Though the above cases upheld restrictions against conducting business activity, they did not provide a framework for determining what constituted use of property for a non-residential or business purposes. Instead, they applied a “we’ll know it when we see it” analysis. However, two of the above courts did supply some guidance. In the Metzner case a “bright line” rule was applied to prohibit any business activity in a subdivision subject to a restrictive covenant providing that property may be used for residential purposes only. The Metzner Court tackled the analysis by evaluating the home owner’s actions. For example, a major factor considered in determining whether the defendants were “conducting a business” was whether they accepted money for services. Since accepting money for services constituted “conducting a business” the home owners’ activity was banned.
However, through a more subtle analysis, largely arising because of specific governing document language, the Gerber Court analyzed restricted action by reviewing the impact the home owners’ activity had on the community. Here, factors that the Court found should be considered when determining whether a resident was conducting a professional or prohibited commercial activity included:
- Whether the residential character of the subdivision is compromised
- Whether client visitation is required
- Whether the activity produced additional traffic, noise and activity
The way many documents are written, it appears that Courts could apply a “bright line” test and hold that any activity that is not strictly residential is prohibited as in the Metzner case. This would eliminate the home/office fax/computer arrangement, even if it had no impact on the community.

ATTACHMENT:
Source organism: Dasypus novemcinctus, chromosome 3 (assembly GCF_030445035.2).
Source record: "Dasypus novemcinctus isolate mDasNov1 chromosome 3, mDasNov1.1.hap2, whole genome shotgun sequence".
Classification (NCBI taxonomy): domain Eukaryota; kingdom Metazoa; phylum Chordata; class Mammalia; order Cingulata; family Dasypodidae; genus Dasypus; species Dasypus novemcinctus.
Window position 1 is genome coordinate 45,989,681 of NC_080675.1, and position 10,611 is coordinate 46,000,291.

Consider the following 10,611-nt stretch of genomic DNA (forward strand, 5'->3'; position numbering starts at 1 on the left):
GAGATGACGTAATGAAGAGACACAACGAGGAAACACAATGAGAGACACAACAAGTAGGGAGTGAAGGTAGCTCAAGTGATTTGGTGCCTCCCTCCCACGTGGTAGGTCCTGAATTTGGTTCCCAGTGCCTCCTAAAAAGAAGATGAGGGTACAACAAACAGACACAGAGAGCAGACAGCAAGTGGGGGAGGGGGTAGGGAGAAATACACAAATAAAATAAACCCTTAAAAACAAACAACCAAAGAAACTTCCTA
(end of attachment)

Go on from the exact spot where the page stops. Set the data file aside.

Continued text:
However, New Jersey courts have read a reasonableness requirement into restrictive covenants and their enforcement. See, Billig v. Buckingham Towers Condom Association I, Inc., 287 N.J.Super. 551 (1996). It is likely that application of this “reasonableness factor” will cause courts to evaluate “doing business,” not by a “bright line” test but by more of a case by case “community impact” test using factors such as the three listed above. This is even more likely in light of the growth of the internet, fax machines and computers. Further, this “impact” standard frees the Association and its manager from the virtually impossible task of enforcing a “bright line” standard. Rather than having to ferret out every home/office, the Association will likely only have to intervene where a community impact is created.
In conclusion, in enforcing ‘residential purposes only’ restrictions, board members should be aware that Courts may evaluate ‘conducting business’ by varied standards. Until a clear decision is made regarding ‘conducting business’, associations must weigh the value of enforcing a ‘bright line’ standard for ‘conducting business’ and risk losing an action to enjoin the business activity against the value of enforcing a ‘community impact’ standard and risk being sued for failing to enforce the provisions of the governing documents. In light of the technological progress and societal changes noted above, it is likely that courts will turn to a ‘community impact’ standard to determine what activities are prohibited in communities that restrict activity to residential purposes.